Marketing insights to promote your event

In a previous blog post, we tackled the branding side. Now it’s time to tell the online world about your event.


When it comes to strategizing how to attract speakers and attendees, there are at least 3 critical questions:

#1. What type of content will be shared?

Experienced event marketers consider the following:
√ What mix of content works best with your audience?
√ Where can you promote the content?
√ What channels do you already have? What channels can you add?
√ Can you re-share or write a guest post for other platforms? Which are they?
eventriX tip: Guest blog posts are an effective way to share your knowledge, to engage potential speakers and attendees.

Rest the rest of the article here.

Using branding to craft a memorable identity for your event



Originally posted here.

A brand is not just a logo, a website or your business cards…it’s an experience. — Jeff Bezos


What do you expect the attendees and speakers to feel after your event has ended? What is the promise you’re making to everyone involved, from speakers to attendees and partners? What makes them want to come back next year?


A memorable brand image turns speakers into promoters and increases the number of returning attendees. To become memorable, here are 5 things to consider:

#1 Name

It all starts with the event name. I receive plenty of emails about events with similar names. The organizers neglect the power of a memorable name, not only for conferences but also for webinars or workshops.

Tip: Don’t shy away from a catchy, easy to remember name. Get inspired by big, renowned events: Coachella, Burning Man, Collision, The Next Web.

#2 Hashtags

#hashtags can create buzz, call to action, or be used as a mechanism to measure the success of your brand. Make sure speakers know it, attendees know it and encourage them to use it as much as possible. They help you strengthen the digital presence, attracting media coverage too.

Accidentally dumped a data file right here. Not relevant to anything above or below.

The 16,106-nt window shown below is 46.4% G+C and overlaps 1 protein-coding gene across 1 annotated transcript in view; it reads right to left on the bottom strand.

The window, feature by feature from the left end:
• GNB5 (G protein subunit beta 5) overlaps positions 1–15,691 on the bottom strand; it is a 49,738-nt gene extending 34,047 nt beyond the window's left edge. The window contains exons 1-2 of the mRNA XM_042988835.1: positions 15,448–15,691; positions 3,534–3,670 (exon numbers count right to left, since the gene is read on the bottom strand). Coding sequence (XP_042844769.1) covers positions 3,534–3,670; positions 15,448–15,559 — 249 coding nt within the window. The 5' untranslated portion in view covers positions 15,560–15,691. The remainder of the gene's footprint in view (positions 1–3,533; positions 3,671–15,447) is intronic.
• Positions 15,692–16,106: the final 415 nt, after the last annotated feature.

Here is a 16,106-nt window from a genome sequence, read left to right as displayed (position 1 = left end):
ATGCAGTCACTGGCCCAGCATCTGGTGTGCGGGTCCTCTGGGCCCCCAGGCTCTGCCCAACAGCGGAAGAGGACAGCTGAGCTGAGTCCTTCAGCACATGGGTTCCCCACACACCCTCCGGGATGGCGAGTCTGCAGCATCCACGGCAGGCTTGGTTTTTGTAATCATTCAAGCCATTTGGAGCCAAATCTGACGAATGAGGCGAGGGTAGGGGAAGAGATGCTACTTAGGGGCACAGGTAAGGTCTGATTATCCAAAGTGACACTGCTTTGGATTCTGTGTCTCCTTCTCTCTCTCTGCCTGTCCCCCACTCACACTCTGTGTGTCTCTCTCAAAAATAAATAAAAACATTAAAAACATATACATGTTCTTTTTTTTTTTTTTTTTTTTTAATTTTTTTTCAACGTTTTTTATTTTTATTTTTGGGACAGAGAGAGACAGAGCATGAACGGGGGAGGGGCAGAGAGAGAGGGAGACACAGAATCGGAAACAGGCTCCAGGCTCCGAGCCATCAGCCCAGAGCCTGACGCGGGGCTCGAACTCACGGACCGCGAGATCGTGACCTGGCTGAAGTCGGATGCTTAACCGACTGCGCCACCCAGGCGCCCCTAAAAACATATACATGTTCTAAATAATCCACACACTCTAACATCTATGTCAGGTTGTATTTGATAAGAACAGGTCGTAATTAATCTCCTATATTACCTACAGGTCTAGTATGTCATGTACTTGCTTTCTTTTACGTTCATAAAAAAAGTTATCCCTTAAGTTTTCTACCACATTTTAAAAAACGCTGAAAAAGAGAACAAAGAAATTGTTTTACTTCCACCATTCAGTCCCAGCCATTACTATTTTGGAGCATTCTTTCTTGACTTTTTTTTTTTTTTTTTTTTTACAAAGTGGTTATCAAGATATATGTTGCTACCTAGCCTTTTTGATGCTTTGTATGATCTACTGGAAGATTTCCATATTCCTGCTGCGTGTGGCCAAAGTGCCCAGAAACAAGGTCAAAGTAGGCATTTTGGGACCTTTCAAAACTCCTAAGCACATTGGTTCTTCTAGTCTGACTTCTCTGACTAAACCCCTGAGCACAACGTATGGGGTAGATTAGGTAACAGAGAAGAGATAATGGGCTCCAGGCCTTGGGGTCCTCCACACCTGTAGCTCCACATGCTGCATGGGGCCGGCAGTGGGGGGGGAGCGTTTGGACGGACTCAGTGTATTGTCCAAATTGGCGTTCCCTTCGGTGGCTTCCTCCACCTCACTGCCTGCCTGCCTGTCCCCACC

Tip: Don’t forget to use the #hashtag on each platform where your event is promoted, starting with Call for Speakers / Call for Papers stage. Encourage everyone involved to use it everywhere.

#3 Visuals

When it comes to attention and memorability, what people see about your event is crucial. Every single piece of marketing and communication material must be aligned with a common style of colors, logos, and typography.

Tip: A speaker’s badge to be added to their public profile, and a personalized poster aligned with your brand helps promote both event and speaker.

#4 Tagline

The verbal identity of your event matters, too. The tagline carries the emotion you want to transmit. As part of your event brand, it should be consistent with visuals and the name.

Tip: Find inspiration in your favorite movies, as they always have a memorable tagline. To mention just a few: Houston, we have a problem! (Apollo 13), Who ya gonna call? (Ghostbusters), Life is like a box of chocolates… you never know what you’re gonna get (Forest Gump).

#5 Branded items

Last but not least, create a branded trademark for your event, find a twist that your speakers and attendees will remember long after the event is over. Be consistent, but original.

Tip: Look for original ideas in other industries than yours. Examples of little gifts to bring home: branded teddy bears, board games, stickers, coasters, etc.


A memorable brand image is not an easy endeavor. Make sure your mission is carried on by what attendees and speakers take away from the event.


Roundup: Be consistent with your branding and start early. Don’t be afraid to be original and creative. Think of ways everyone involved can promote and engage with your brand way before D-day.

We at eventriX would love to hear the story of how you make your event a unique, memorable experience. Get in touch with us at @eventrixco.



The reading challenge in 2016

It's that time of the year, folks! As we usher into the (hopefully) better 2017, many of us (myself included) start making lists and plans. I did learn he heard way how to make realistic plans and make them happen. I'm still improving, but I'm pretty proud of what I've achieved.

There is definitely one plan I'm going to great lengths to keep it: reading as much as possible. I've set an ambitious goal for the year, to read 50 books. I didn't achieve this goal, but I'm not too unhappy. There is a trick: in a certain way, I've achieved this goal. This year I had to finish my Ph.D. paper so there was plenty of reading involved, but I didn't want to include much of it in the list below. 

If you are looking for inspiration for what to read in the next free days or set your reading list for 2017, find below the list of books I've read with some personal comments. Some of them are re-reads, as I was looking for some particular job inspiration. I didn't make notes for all, so feel free to ask me any questions in a comment.